Three Types of Exercise that People with Parkinson’s Disease Should Try
Approximately 10 million people all over the world are currently living with Parkinson’s Disease. Out of all these people, many have trouble exercising regularly, despite the fact that it provides a number of benefits, including:
Better mobility, balance, gait, and posture
If you or someone you love has Parkinson’s disease and doesn’t know where to begin when it comes to exercise, keep reading to learn about three types of exercise that all Parkinson’s patients should try.
Resistance training is essential for maintaining muscle mass while improving balance, reducing muscle and joint stiffness, and strengthening the postural muscles.
Weightlifting is not ideal for Parkinson’s patients, particularly those who are new to exercise in general. However, there are lots of other resistance exercises patients can do instead. Some examples include:
Static squats or wall sits
Modified push-ups or wall push-ups
Standing up from and sitting down on a chair or bench
Walking with ankle or wrist weights
Hand- and wrist-strengthening exercises are also important for maintaining the fine motor skills needed for handwriting, getting dressed, and using eating utensils. People with advanced Parkinson’s disease typically need to rely on tools like a self-stabilizing steady spoon, but improving hand strength can help delay the need for these instruments.
Some good hand-strengthening exercises include squeezes and stretches with therapy putty and curls with very light weights.
Cardiovascular exercises are good for the heart and lungs while also promoting good biomechanics and posture. Learning-based cardiovascular exercises like dancing and boxing also help improve memory and attention.
Some good cardiovascular exercise options for people with Parkinson’s disease include:
Paced treadmill walking (switching up the speed and incline regularly)
Hiking with walking sticks
Marching while incorporating arm swings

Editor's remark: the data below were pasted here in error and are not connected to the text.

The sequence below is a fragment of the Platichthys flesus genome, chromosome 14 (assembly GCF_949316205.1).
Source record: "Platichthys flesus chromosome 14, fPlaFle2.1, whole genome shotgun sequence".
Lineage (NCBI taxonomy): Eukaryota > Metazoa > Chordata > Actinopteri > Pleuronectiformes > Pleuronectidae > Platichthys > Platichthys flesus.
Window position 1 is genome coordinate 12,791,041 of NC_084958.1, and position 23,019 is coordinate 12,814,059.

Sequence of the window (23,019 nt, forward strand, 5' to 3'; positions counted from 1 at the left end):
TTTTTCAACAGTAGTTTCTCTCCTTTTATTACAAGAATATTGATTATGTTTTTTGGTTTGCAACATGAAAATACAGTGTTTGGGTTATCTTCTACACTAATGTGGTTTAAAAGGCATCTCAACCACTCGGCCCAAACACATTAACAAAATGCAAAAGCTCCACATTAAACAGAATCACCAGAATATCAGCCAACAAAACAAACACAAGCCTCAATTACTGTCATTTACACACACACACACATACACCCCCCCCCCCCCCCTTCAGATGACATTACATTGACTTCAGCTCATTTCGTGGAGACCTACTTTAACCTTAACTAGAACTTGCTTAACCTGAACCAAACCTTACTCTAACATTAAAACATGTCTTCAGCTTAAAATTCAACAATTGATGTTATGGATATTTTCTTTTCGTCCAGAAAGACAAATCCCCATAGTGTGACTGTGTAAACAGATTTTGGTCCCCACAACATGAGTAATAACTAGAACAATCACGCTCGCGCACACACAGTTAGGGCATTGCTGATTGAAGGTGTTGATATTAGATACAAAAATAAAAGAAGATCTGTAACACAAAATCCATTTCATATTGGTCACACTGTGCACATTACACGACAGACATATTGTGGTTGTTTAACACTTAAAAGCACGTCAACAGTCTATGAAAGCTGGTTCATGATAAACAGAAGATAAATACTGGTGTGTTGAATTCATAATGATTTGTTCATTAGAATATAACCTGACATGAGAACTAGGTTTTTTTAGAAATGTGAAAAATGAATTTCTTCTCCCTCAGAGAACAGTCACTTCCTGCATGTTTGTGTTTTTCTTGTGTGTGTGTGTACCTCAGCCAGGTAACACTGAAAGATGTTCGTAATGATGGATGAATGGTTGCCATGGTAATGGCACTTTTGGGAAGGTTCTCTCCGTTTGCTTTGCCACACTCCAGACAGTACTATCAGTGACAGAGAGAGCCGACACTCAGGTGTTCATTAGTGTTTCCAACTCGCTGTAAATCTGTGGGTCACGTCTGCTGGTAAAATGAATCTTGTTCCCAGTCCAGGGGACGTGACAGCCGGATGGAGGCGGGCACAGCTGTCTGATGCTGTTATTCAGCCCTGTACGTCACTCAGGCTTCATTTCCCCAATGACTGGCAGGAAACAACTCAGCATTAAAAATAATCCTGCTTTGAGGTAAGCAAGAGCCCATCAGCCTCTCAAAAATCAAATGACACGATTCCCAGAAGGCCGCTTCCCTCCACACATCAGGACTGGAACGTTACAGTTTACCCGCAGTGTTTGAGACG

Sports like ping pong, golf, or tennis
Aerobics or Jazzercise classes
Chair aerobics with very light weights
Flexibility exercises, like those taught in yoga classes, are also beneficial for people with Parkinson’s Disease.
Flexibility exercises reduce pain and stiffness while also improving Parkinson’s patients’ mobility and balance. This, in turn, reduces their risk of falls while also improving their gait and posture.
Exercise routines like yoga and Tai Chi are also great for building strength safely. Many of the poses used in these routines use isometric contractions (holding a position without changing the angle or length of the muscle), which help improve balance and stability.
Finally, yoga and Tai Chi come with many psychosocial benefits. People with Parkinson’s Disease often struggle with mood disorders and poor sleep.
These kinds of exercise have a calming effect, which can reduce stress, improve sleep, and help patients feel more relaxed and in control of their situation, all of which can improve mood and reduce feelings of depression.
Tips for Starting an Exercise Routine
It can be tough for Parkinson’s patients to start an exercise routine, especially if they’ve been sedentary for a long time. To avoid injury and ensure you or a loved one has a good experience when they start exercising, keep these tips in mind:
Talk to your primary care physician and neurologist first to determine the best form of exercise for you
Work with a physical therapist to create a safe, structured program to follow
Start small to avoid injury or exhaustion
Switch up your routine by exercising inside and outside to help you stay motivated
Choose types of exercise that you truly enjoy, otherwise, you’ll have a hard time sticking with any kind of program